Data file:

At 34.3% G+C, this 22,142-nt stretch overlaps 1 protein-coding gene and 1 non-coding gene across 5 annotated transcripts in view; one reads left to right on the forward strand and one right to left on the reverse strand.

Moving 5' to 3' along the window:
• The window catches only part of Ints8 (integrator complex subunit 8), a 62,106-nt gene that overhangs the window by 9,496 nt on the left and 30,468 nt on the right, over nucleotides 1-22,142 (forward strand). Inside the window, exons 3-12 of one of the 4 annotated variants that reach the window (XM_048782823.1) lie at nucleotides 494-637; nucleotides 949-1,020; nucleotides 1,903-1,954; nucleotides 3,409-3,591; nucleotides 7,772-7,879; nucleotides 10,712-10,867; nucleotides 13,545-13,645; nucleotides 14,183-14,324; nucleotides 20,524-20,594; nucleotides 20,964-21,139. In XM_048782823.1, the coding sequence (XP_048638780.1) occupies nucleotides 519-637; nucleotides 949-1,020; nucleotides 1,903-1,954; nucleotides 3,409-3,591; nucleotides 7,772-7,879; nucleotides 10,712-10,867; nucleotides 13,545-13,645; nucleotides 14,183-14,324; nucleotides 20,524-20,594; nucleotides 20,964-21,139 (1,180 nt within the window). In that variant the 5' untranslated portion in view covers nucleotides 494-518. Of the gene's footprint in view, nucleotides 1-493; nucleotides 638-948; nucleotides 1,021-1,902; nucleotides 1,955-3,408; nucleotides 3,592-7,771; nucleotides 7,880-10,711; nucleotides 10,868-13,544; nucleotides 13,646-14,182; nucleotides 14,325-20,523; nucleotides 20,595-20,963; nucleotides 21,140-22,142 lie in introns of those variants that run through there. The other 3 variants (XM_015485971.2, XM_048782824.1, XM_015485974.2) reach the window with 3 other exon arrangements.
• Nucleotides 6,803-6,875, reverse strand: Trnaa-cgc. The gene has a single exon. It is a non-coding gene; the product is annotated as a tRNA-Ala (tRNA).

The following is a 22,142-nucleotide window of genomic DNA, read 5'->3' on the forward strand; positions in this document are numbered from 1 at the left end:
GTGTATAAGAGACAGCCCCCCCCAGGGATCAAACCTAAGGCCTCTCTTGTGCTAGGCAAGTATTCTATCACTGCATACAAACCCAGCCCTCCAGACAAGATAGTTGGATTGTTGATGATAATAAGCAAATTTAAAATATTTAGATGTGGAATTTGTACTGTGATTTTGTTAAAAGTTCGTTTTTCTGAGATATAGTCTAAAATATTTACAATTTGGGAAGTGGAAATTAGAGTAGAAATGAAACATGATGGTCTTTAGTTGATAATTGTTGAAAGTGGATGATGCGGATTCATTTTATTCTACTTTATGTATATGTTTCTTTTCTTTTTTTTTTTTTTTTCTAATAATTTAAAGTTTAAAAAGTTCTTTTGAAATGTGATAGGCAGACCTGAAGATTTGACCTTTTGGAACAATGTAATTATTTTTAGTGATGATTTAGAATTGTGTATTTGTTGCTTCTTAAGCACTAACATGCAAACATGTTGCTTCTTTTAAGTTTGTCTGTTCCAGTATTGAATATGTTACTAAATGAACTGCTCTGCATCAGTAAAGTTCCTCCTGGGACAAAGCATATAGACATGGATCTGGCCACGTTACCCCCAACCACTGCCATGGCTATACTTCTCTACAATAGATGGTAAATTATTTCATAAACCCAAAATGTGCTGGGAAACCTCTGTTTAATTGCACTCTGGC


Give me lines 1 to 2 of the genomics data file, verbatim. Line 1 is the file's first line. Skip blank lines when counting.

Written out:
At 34.3% G+C, this 22,142-nt stretch overlaps 1 protein-coding gene and 1 non-coding gene across 5 annotated transcripts in view; one reads left to right on the forward strand and one right to left on the reverse strand.

Moving 5' to 3' along the window: